Canberra to prevent Thailand coup leaders from entering Australia

SYDNEY - Australia is reducing its interaction with Thailand's military, Foreign Minister Julie Bishop said on Saturday, adding three planned activities had been postponed due to the coup.

Thailand's military seized power on May 22 and on Friday ruled out elections for at least a year to allow time for political "reforms", despite international alarm.

"The Australian government continues to have grave concerns about the actions of the military in Thailand," Ms Bishop said in a statement with Defence Minister David Johnston.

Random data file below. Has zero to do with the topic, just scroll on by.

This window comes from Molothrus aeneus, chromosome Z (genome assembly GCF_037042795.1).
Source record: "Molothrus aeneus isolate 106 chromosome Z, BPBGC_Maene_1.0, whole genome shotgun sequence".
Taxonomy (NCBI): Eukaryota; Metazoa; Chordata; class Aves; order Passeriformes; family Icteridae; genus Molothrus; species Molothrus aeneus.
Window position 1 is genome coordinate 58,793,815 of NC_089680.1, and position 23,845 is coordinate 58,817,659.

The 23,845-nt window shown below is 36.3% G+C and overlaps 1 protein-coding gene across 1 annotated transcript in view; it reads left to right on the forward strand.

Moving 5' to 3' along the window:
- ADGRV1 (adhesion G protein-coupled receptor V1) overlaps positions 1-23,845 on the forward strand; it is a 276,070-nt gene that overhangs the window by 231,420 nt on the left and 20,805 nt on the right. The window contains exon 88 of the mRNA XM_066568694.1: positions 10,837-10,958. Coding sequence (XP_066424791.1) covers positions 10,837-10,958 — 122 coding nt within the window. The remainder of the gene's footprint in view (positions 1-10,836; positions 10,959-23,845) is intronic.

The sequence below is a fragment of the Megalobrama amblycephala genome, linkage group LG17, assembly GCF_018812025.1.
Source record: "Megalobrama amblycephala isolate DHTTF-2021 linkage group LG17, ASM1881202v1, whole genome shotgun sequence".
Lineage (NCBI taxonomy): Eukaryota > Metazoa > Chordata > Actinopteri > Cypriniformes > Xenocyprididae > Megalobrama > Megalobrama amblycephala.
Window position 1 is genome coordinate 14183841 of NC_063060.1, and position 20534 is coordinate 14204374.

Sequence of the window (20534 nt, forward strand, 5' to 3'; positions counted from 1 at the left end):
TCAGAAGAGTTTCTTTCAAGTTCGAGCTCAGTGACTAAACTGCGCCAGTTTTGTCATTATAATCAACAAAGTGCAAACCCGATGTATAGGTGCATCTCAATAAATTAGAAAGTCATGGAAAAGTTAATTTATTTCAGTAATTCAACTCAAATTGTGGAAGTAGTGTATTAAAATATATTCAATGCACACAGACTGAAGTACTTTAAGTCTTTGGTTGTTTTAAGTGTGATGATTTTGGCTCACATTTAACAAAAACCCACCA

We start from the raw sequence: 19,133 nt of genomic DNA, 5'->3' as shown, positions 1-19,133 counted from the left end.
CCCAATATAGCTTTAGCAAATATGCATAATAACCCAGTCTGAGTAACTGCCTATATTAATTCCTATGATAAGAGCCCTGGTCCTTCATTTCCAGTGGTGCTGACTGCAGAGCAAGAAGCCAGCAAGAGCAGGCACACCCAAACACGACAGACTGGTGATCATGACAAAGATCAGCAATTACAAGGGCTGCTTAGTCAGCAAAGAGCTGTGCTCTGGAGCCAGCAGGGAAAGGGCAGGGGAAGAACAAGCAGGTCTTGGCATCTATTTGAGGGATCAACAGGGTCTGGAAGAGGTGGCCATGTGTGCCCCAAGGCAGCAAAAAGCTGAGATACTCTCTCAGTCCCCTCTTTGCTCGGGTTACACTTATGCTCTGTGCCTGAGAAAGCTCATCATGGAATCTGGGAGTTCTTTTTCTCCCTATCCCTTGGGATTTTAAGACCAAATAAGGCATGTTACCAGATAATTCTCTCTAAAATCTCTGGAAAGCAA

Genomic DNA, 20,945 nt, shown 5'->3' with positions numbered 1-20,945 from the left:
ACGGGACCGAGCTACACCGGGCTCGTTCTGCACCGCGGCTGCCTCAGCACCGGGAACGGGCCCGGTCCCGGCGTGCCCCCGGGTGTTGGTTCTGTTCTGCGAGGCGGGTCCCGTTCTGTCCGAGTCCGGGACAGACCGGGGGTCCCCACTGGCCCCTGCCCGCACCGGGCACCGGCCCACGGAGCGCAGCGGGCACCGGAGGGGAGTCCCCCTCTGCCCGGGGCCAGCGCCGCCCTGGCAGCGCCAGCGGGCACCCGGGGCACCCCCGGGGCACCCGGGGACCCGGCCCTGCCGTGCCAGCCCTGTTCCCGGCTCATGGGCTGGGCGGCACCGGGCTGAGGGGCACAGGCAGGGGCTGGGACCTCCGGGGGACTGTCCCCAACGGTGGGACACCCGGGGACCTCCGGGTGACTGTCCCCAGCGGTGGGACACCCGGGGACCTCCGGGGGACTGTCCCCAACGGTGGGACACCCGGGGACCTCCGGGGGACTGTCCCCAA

"In line with our concerns, Australia is reducing our engagement with the Thai military and will lower the level of our interaction with the Thai military leadership."

The ministers said Australia had postponed three activities planned for coming weeks in Thailand - a military operations law training course for Thai officers, and two reconnaissance visits; including one for a counter terrorism training exercise.

"We will continue to review defence and other bilateral activities," they said.

Canberra has also put in place a mechanism to prevent the leaders of the coup from travelling to Australia.

Australia has called on the Thai military to establish a plan to return to democracy and the rule of law as soon as possible, to refrain from arbitrary detentions and release those detained for political reasons.

Following the coup, the United States cancelled an ongoing military exercise with Thailand and planned visits by officials.

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